I grew up thinking. I was going to say, I grew up thinking that thinking was my identity, but I may as well stop at "I grew up thinking..." I certainly remember valuing thinking over feeling, and becoming excited when I first heard Descarte's assertion, "I think, therefore I am." I was my thoughts. What I thought, I was. I had no objectivity or distance from my thoughts. If I thought I was worthless, I was worthless. I drank at the altar of knowledge. I consumed information (and admittedly, I still do) as if it provided oxygen and nutrients, not even questioning why I did it. It gave me a sense of self. I was a thinking, knowing being.
Nothing wrong with that, except that it's only part of the picture. I rejected emotions and sought to numb them. I became a floating head, unaware of the information and resources my body sensations and human emotions held. My body became the object of my thinking, and what I thought about it was that it was too big and too uncomfortable. Of course, sensations and emotions live in the body, and mine were uncomfortable. So my floating head calculated calories, tallied up weights and clothing sizes, and mercilessly scrutinized photographs in an attempt to further disown my Self, with all of its complexities. Spiritually, I sought to dissociate rather than connect ever since I experienced the nondual realm at age thirteen after mantra meditation. Meditation became a vehicle for escaping the world rather than being more effective in the world. It didn't work, so I contemplated suicide for most of the fifteen years since I turned fifteen and until I turned thirty.
Eventually, as the only way to heal from an eating disorder and complex PTSD, I had to re-embody. My body gradually became an ally, the source of intuitive wisdom, the vehicle with which to process emotions, and further, an altar to the Divine. I became enamored with embodiment sciences and methodologies (yoga, chiropractic, acupuncture, massage, body-oriented psychotherapy, and craniosacral therapy among others). Each of these modalities contributed, one by one, step by step, to my integrating into a fully embodied individual whose Soul, body and mind functioned coherently.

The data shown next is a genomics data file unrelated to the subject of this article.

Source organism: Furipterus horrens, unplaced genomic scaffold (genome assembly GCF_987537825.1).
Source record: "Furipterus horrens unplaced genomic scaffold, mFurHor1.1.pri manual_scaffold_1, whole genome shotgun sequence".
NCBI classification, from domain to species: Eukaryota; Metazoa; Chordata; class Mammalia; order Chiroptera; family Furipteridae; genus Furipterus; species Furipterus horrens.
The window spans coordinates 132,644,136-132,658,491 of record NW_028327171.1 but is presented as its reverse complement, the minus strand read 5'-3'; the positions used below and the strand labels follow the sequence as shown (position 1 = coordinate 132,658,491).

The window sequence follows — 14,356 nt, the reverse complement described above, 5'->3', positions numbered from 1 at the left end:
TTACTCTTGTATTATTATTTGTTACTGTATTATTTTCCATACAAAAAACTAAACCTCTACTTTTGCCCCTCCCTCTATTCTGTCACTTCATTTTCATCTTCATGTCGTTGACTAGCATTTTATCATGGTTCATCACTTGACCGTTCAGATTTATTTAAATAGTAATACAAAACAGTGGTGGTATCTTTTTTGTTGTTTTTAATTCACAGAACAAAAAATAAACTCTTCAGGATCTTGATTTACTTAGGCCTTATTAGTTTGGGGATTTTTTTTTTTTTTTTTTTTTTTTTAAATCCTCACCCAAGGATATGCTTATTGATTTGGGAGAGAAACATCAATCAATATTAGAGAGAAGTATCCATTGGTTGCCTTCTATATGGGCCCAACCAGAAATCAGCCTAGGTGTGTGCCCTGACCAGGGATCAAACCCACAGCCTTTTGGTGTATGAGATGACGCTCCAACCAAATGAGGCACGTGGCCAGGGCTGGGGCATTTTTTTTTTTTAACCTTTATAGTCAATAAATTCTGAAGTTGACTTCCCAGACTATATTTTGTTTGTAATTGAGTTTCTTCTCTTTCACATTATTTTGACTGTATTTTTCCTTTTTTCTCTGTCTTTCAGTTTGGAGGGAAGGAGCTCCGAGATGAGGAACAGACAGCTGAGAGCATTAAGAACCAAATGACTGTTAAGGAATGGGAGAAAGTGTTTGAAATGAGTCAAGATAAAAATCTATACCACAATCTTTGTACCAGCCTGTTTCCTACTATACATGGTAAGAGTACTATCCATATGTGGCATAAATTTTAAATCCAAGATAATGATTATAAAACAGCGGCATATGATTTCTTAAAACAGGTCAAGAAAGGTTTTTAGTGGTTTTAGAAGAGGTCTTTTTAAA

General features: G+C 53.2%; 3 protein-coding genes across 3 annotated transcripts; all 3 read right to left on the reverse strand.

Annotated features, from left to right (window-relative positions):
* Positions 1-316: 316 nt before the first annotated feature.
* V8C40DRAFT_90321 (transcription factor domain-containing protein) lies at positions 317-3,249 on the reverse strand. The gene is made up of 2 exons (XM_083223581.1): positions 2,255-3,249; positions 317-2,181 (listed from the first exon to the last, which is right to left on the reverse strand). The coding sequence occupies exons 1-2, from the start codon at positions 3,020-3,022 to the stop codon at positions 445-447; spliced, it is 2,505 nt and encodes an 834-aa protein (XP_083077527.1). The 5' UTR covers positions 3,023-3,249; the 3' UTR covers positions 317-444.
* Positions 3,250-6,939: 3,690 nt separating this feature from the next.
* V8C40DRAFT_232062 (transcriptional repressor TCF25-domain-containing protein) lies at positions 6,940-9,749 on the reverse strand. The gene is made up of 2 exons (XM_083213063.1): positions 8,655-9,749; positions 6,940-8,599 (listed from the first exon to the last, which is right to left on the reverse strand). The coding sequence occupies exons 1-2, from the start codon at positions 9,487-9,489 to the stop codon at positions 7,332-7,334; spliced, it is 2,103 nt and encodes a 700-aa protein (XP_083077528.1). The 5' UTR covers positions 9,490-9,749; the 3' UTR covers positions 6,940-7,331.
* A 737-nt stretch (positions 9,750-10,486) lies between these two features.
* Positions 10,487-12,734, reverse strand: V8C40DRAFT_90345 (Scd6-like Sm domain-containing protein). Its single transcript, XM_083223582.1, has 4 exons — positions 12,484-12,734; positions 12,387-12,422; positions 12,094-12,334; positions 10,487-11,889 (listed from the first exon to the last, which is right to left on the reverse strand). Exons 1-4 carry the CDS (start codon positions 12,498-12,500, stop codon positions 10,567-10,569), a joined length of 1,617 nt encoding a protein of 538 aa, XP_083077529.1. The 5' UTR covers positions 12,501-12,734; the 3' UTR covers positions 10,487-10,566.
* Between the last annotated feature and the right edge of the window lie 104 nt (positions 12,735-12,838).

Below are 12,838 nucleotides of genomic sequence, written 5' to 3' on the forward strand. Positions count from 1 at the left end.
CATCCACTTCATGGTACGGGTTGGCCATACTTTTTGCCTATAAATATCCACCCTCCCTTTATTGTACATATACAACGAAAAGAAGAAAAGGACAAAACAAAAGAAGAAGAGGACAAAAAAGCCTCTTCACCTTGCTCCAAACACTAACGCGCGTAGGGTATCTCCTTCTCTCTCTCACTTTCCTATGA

Only in the last couple of centuries has Western science begun questioning man's inner being, mental processes, motivations and potential. Yoga, on the other hand, developed an immense philosophy of mind and consciousness based on internal experiences. The yogis established that the powers (or shaktis) inherent in the entire universe reside within us, and that the gateway to those experiences is our own body-mind with its various levels of perception. Well into the 21st century, more of the world is joining the ancient yogic understanding and the early pioneers of body psychotherapy. Somatic practices are becoming increasingly mainstream, and their effectiveness is being validated by neuroscience and social research. I recall the glee I experienced when I first read Antonio Damasio's Descarte's Error, in which he proposes a theory of "somatic markers" and stipulates that our reasoning stems from emotions, which themselves stem from sensory input from the body. We cannot reason, then, without emotional and sensory awareness. Or, we are reasoning, but if we do not understand what emotions and sensations are informing our behaviors, we are acting unconsciously.
Recently I came across an article in the Buddhist magazine Tricycle. It featured an interview with embodied cognition philosopher Evan Thompson, who first published The Embodied Mind: Cognitive Science and Human Experience in 1992. The book is being published in a second edition in 2015. My guess is that twenty-plus years ago the book was way ahead of its time. Apparently, we are now culturally more ready for its message. In the article, Thompson, who is a professor at the University of British Columbia in Vancouver, states that "cognition is a form of embodied action. Cognition is an expression of our bodily agency." Thinking that the mind is inside the head, he advocates, "is like saying that flight is inside the wings of a bird." Instead, he believes, "the mind is relational. It's a way of being in relation to the world. The mind exists at the level of embodied being in the world."
Let me close with this paragraph from his article, "consciousness-in the sense of sentience, or felt awareness-is biological: consciousness is a life-regulation process of the whole body in which the brain is embedded. In the case of human consciousness, the context is also psychological and social. So even if we suppose that the brain is necessary for consciousness, it doesn't follow that consciousness is in the brain."